This post is part of the occasional "10 ways" series - quick, practical responses to common questions about nonprofit boards and the work that they do.
Now that we understand the value (and challenges) of board self-assessment and we're ready commit, where do we start? Just as there is no one, universal approach to evaluating all governing bodies' performances, there are many ways to introduce assessment into our board processes.
In that spirit, I'd like to offer 10 ways to introduce formal and informal assessment into our board practice. Any one would be a productive step toward embracing the opportunity to reflect on our work, to appreciate our individual and collective strengths and identify growth needs.
(1) Make assessment part of your regular board routine. Schedule formal opportunities to stop, assess and reflect during the year - and do it. Plan to conduct, at minimum, a comprehensive annual assessment of both the board as a whole and individual members. Consider incorporating more frequent checks, perhaps semiannual or quarterly, to give yourselves opportunities to identify areas that require adjustment.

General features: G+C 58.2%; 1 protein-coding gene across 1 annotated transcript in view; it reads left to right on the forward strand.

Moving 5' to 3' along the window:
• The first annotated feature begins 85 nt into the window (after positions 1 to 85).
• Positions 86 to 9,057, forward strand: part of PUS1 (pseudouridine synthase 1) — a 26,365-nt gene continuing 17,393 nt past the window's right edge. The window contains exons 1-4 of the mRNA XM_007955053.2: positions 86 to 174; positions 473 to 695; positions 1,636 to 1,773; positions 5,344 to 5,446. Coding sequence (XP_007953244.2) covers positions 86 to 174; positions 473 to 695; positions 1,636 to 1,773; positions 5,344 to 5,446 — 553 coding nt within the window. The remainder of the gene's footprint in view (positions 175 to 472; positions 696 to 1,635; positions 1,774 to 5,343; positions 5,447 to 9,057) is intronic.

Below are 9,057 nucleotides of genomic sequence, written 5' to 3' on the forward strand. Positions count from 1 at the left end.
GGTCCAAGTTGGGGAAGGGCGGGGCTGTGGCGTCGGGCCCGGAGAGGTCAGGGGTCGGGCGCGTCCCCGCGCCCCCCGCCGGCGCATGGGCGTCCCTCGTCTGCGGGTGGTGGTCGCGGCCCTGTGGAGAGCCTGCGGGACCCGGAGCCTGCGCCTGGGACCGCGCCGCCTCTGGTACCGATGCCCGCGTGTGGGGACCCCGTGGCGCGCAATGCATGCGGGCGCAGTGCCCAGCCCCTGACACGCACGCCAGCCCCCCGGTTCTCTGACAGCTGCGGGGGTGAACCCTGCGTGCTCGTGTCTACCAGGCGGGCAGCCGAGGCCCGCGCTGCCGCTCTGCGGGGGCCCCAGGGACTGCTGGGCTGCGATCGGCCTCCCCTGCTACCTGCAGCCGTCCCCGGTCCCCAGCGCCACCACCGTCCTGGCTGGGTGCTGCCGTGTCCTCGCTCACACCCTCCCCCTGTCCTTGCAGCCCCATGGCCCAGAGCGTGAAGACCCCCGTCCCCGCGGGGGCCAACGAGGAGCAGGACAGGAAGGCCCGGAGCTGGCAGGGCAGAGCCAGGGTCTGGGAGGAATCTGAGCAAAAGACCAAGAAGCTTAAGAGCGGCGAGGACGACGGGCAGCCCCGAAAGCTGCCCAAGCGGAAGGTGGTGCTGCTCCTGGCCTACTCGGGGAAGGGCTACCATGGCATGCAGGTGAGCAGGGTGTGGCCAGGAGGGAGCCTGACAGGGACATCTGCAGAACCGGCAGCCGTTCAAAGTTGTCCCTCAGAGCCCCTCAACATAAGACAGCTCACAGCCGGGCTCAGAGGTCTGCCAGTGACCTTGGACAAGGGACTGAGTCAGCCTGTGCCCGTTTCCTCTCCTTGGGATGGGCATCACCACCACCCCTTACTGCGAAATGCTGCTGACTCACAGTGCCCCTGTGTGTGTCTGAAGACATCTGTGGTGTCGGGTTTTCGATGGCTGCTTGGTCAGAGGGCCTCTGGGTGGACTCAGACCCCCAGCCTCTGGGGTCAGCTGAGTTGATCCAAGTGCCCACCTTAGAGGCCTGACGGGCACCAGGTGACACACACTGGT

(2) Use the outcomes of your annual assessment to identify future board goals. If assessment reveals that board member confidence in their ability to fulfill community outreach responsibilities is low, set a goal to develop those skills for the next year (or whatever time frame you're using). Similarly, if board members express an interest in strengthening their donor stewardship skills, incorporate that need into the group's learning goals.
(3) Make assessment a board responsibility. The board should own this process: the decisions about what to assess, in what format, when, by whom, etc. This isn't a "The ED will nag us until we do it" process. This is a potentially rich and valuable process to build board capacity. If the board takes responsibility for evaluating its own performance, it will have a different - and deeper - meaning for members. Make assessment part of the ongoing responsibilities of the governance committee or other standing board work group. Hold that group accountable for seeing the process through.